About three months after moving in, we went ring shopping to figure out the right size and style for my engagement ring. (This was his idea, and I gleefully obliged.) We began talking regularly about when and where we wanted to get married, and counted back from there to determine when the best time to get engaged would be. We crunched numbers, talked dates, stressed over the expense of a wedding, and eventually settled on the spring of 2017 as the right time to get engaged. This would give us about a year to plan and save up for a destination wedding. Planning things out before he put a ring on it gave me confidence about our future and made me feel like we were truly equal partners.

OK, the element of surprise was somewhat gone — but not completely. For example, I knew a proposal was on the horizon, so every time we went hiking, I'd be looking over my shoulder for a hidden photographer (I'm such a millennial). But we didn't get engaged on a hike. When we went out for a fancy Valentine's Day dinner, I was pretty certain it would happen then, too. We didn't get engaged on Valentine's Day either.

Courtesy of Theresa Holland

It was a Sunday, and he had gone to have brunch with his brother. I was working out on the elliptical machine in our apartment building, when I got a text. "Don't make dinner plans tonight..." I texted him back saying, "OK. Should I shower?" I'm usually an every-other-day showerer, except for special occasions. He confirmed that yes, I should bathe before dinner. "Be ready at 5:00 p.m.," he said.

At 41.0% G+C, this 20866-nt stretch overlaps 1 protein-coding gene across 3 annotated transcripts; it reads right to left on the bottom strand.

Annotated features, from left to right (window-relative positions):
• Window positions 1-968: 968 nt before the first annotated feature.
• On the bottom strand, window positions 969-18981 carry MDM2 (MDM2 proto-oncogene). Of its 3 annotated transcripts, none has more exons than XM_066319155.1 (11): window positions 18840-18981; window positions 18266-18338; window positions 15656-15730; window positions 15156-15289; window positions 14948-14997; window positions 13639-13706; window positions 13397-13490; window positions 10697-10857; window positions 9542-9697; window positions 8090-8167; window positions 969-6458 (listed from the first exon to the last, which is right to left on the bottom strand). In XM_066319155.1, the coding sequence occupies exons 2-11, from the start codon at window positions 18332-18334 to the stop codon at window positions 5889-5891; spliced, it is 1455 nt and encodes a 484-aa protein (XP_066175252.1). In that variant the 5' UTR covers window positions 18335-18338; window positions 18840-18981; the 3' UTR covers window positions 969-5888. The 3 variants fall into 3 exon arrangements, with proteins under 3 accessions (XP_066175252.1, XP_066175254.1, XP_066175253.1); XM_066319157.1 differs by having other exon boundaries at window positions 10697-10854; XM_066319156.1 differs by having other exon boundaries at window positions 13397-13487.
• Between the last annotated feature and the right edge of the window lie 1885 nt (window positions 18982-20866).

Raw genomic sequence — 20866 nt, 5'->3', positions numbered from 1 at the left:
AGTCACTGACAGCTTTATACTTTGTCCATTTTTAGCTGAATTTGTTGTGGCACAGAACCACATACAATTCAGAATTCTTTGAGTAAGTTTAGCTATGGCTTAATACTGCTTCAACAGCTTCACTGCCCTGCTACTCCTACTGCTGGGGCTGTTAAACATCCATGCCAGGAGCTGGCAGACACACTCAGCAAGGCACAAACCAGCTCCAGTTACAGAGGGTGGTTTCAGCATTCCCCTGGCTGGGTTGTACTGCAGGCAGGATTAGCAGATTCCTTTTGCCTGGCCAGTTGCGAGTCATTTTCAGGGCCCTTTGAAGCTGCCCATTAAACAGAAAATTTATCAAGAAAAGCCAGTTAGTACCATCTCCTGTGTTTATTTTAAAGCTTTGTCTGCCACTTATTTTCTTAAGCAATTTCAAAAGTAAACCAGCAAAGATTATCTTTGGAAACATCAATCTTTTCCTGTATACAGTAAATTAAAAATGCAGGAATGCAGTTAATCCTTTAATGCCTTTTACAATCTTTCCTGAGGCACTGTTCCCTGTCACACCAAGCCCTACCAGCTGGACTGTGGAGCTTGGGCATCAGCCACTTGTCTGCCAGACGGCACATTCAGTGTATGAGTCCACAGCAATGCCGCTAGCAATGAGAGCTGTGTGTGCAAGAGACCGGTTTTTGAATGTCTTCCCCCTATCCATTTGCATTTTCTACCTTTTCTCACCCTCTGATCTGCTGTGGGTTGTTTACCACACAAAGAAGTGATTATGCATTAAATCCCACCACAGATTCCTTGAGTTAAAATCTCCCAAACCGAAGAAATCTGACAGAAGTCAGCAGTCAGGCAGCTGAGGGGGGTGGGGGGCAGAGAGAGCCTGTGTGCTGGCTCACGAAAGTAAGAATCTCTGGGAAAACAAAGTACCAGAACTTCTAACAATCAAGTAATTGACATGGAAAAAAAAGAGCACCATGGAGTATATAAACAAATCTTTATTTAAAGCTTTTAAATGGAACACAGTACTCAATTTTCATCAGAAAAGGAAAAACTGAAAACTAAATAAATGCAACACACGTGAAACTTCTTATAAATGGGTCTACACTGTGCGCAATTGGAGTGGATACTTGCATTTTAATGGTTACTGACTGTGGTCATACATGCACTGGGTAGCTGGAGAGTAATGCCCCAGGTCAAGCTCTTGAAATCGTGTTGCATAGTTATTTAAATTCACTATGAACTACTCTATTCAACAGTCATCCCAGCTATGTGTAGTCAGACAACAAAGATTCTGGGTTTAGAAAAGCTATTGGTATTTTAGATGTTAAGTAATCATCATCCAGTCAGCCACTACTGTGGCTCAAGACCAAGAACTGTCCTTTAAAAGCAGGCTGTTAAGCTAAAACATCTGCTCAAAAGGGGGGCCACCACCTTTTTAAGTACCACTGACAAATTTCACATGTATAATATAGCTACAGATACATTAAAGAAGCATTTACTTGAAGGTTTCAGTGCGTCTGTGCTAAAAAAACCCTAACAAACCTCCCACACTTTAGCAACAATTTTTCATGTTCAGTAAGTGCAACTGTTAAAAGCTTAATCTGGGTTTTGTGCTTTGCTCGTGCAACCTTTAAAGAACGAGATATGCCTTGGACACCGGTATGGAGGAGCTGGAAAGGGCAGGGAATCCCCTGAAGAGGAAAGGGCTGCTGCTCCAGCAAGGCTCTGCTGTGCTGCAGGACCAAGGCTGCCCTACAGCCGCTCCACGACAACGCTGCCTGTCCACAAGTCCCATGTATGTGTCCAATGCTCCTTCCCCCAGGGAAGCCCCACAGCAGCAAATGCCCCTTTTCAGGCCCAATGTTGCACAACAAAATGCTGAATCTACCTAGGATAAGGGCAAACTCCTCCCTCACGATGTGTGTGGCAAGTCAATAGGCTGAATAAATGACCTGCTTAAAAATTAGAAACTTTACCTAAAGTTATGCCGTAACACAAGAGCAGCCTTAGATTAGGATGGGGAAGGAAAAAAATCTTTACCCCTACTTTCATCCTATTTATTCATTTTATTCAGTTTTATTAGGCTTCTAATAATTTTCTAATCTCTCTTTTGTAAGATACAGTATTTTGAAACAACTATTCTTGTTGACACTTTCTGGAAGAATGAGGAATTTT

Since I knew there was a total possibility that tonight was the night, I showered, shaved my legs, blow-dried my hair, and put on a full face of makeup. He called an Uber, and sneakily told the driver to keep our destination a secret.

We were dropped off at the little bar where we met on our first date. Once again, we drank cocktails and ate grilled cheese. I was expectantly beaming, and he was killing time. Later, he confessed that he was purposefully trying to drag things out so that I'd second-guess myself. And drag it out he did.

Eventually, he pulled a little white box out of his jacket, held both of my hands, told me how much he loved me, and asked me to marry him.

I don't remember exactly what he said — I think I blacked out over sheer joy and excitement. I didn't fall over in my chair out of shock, but I wouldn't have had it any other way.

All this talk about timelines might sound a little rigid, but I've never felt that way. My now-husband and I do plenty of spontaneous things, but as cheesy as this sounds, sharing goals and co-planning our lives is what truly makes us a power couple.

Getting engaged was not something that I wanted sprung on me. Frankly, I couldn't imagine dating someone and not discussing a shared future. Surprise proposals may seem to work out in rom-coms, but having a hand in planning my engagement was my version of a fairytale ending — a real Tinder-ella story, if you will.